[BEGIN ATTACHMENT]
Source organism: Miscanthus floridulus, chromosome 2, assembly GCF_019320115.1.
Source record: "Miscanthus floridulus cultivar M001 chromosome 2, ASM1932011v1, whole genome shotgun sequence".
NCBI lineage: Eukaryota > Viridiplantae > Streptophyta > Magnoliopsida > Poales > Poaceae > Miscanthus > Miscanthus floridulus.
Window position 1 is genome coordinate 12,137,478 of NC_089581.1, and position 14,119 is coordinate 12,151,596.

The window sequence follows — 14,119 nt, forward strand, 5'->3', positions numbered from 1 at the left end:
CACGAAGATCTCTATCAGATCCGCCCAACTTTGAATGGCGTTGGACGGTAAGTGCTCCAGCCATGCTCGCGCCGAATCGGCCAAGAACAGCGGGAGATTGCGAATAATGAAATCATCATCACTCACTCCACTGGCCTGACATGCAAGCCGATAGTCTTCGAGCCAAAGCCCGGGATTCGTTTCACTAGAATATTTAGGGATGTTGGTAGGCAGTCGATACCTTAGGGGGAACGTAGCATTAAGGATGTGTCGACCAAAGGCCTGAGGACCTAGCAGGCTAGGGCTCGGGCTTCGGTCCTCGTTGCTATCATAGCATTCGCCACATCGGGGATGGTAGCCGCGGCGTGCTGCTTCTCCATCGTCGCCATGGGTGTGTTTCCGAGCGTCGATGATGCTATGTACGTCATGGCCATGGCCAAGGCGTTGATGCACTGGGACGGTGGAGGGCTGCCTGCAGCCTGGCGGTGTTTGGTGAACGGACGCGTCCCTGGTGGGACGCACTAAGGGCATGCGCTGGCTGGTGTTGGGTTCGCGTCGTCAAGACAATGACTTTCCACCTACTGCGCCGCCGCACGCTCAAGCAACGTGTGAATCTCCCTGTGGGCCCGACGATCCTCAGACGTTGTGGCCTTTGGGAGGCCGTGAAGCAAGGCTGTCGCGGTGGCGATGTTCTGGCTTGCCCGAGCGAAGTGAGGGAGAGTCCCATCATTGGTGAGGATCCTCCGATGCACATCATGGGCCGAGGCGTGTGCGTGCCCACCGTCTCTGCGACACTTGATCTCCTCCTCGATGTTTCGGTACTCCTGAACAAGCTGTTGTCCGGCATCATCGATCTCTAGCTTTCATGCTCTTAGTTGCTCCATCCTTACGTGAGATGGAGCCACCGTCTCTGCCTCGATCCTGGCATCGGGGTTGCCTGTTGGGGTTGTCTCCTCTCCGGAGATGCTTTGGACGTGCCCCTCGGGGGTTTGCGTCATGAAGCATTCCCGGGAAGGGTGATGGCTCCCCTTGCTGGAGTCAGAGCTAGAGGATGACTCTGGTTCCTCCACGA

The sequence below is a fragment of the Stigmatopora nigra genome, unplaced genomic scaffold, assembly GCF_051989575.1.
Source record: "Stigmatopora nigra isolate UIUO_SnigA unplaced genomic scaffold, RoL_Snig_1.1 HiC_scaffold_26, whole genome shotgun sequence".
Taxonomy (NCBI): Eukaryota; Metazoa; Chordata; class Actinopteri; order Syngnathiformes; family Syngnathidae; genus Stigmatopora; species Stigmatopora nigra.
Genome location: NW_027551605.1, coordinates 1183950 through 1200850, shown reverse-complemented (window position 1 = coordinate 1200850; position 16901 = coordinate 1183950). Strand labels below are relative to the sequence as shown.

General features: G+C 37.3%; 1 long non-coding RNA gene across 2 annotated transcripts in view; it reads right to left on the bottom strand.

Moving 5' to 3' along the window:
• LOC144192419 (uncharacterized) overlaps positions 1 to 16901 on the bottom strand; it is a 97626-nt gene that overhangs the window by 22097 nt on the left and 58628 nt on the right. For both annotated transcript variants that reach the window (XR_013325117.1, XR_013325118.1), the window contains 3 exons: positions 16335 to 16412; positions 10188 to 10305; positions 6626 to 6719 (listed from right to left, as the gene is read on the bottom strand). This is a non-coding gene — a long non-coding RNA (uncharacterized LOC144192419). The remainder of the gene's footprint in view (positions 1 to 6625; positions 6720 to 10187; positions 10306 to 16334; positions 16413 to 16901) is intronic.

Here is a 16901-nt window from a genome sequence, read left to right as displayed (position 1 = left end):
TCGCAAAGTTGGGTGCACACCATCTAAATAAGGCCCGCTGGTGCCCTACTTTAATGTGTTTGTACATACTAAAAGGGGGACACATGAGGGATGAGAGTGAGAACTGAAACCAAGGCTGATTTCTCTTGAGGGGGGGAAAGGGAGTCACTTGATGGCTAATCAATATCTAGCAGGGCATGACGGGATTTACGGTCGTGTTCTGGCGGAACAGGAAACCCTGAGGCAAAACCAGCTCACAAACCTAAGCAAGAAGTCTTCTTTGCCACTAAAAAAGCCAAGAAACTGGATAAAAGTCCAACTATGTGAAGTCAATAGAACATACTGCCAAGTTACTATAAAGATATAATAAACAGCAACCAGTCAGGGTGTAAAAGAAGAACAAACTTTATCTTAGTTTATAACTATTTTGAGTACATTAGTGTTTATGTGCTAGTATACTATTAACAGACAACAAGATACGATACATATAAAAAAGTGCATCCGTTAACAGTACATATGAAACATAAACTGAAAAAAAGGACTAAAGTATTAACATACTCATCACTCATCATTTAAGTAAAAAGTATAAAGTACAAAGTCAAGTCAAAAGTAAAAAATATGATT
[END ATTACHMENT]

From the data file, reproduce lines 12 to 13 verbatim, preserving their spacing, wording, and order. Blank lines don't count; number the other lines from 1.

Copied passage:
Moving 5' to 3' along the window:
• LOC144192419 (uncharacterized) overlaps positions 1 to 16901 on the bottom strand; it is a 97626-nt gene that overhangs the window by 22097 nt on the left and 58628 nt on the right. For both annotated transcript variants that reach the window (XR_013325117.1, XR_013325118.1), the window contains 3 exons: positions 16335 to 16412; positions 10188 to 10305; positions 6626 to 6719 (listed from right to left, as the gene is read on the bottom strand). This is a non-coding gene — a long non-coding RNA (uncharacterized LOC144192419). The remainder of the gene's footprint in view (positions 1 to 6625; positions 6720 to 10187; positions 10306 to 16334; positions 16413 to 16901) is intronic.